Tuesday, September 15, 2020
The Flapper (1920)
Genevieve 'Ginger' = is a misbehaving young girl, ill-suited for her quiet and conservative small town, so her father has her sent away to a boarding school,which proves to be an even worse influence. She meets boys, sneaks out to parties, and becomes embroiled in all manner of criminal hijinks, all while trying to find a 'prince' for herself...
There are a lot of locations to =, and a lot of characters to keep straight, which makes understanding what's going on a bit hard sometimes. The relative simplicity of the plot mitigates this a bit, but it can = you at times. My biggest issue with this is that it made the movie feel a bit unfocused at times. One scene it's focusing on Ginger's schoolgirl adventures, then her romance with =, then her criminal = in the big city, etc. All fun plotlines, and = watching, but not all get as much focus as I'd have wanted.
The Flapper's sense of humour is a joy to watch. The comedy ranges from = to devilishly funny =, including some that you'd struggle to imagine once the Hays code came into play! Nothing too = of course, but pretty surprising for the 1920s, or at least our understanding of the decade.
Bill E. Forbes (a name which may or may not be a pun), who's a likeable dope. To him, using a rocking horse for 10 years is all the experience he requires to go and try the real thing! =, but I like the optimism and spunk! He's the perfect mix of naive and clumsy, and nice and romantic, cutting a = but dashing enough figure.
While it can be a bit = at times, The Flapper doesn't = from of having multiple = and sets. small town, cloistered school, snowy outdoors, and the bustling metropolis.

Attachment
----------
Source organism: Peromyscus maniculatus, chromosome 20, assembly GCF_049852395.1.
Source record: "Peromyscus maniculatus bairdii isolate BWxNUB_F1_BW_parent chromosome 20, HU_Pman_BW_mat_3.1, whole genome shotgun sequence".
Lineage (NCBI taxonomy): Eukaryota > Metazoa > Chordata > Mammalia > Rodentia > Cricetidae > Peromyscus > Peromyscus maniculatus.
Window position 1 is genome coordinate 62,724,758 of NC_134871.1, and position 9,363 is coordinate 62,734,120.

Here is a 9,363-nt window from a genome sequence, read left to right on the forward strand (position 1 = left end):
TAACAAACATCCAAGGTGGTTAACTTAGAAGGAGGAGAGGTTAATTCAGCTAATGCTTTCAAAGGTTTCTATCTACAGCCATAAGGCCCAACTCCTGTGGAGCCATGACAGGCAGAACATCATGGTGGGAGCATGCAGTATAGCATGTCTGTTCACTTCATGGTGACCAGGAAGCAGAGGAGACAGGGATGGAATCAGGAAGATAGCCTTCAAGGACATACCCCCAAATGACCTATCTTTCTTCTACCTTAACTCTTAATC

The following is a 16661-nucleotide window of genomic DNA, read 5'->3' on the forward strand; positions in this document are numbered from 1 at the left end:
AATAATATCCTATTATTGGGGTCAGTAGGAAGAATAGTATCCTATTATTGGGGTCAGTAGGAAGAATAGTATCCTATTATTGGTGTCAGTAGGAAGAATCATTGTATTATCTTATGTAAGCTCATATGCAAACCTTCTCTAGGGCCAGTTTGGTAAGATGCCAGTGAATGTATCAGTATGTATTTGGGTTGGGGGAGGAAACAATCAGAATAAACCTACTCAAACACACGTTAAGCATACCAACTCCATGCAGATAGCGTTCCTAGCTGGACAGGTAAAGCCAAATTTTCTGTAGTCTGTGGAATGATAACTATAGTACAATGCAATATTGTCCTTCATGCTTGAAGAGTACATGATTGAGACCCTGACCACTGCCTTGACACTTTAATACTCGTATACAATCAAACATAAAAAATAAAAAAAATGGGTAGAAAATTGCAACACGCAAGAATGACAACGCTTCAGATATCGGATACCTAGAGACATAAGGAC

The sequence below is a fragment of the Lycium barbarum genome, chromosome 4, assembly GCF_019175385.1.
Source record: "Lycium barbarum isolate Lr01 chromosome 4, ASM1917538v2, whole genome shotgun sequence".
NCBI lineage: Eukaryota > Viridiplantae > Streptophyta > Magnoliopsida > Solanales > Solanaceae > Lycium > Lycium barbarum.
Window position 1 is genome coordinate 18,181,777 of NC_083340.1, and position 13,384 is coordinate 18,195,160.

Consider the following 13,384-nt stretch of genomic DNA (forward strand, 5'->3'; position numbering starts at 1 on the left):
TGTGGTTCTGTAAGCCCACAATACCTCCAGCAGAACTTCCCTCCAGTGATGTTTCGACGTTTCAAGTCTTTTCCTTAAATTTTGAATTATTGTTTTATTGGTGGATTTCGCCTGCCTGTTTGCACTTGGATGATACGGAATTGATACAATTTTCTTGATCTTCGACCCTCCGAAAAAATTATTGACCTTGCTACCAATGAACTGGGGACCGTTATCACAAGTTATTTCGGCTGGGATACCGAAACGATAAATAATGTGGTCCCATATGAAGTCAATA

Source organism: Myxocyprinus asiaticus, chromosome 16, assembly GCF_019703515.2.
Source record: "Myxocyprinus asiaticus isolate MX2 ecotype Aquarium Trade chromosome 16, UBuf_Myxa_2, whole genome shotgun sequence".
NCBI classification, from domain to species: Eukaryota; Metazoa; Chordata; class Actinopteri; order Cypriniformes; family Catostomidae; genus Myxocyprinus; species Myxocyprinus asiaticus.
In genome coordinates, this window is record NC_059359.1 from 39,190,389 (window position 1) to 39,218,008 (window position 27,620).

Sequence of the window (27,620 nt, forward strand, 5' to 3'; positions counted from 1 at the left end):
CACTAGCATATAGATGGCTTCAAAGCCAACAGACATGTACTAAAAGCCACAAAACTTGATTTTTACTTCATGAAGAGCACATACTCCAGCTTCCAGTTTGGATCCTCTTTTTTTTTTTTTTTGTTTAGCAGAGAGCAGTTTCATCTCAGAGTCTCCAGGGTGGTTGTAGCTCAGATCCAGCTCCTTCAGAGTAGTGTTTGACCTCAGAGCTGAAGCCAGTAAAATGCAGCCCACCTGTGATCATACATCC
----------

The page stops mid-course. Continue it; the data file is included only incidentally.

The visuals to this movie also extend beyond the places, and into the aesthetic too. The title cards here are all loads of fun, and very personalised to the characters or scene, with many one-off illustrations too. This all extends a great look to the movie, which wouldn't have been boring with plain old intertitles, but is greatly improved by these snazzy ones.
And lastly, for a movie from the 20s called The Flapper, I bet anyone watching would be expecting a veritable wardrobe of cool outfits! There aren't a lot, but plenty for any = enthusiast to see, and the characters are never looking drab or dull.
The acting here is plenty of fun. Exaggerated without being obnoxious, and the players all deliver fun and lively performances. Olive Thomas si the best as the somewhat naughty but good-hearted lead. She had a great head on her shoulders!
The Flapper opened up the decade of the 1920s very well, setting the scene for what was to follow. Now, 100 years later in 2020 (bloody hell, has it really been that long??) this remains not only a perfect time capsule to this time gone by, but a great little film to enjoy, especially as an intro to silent cinema...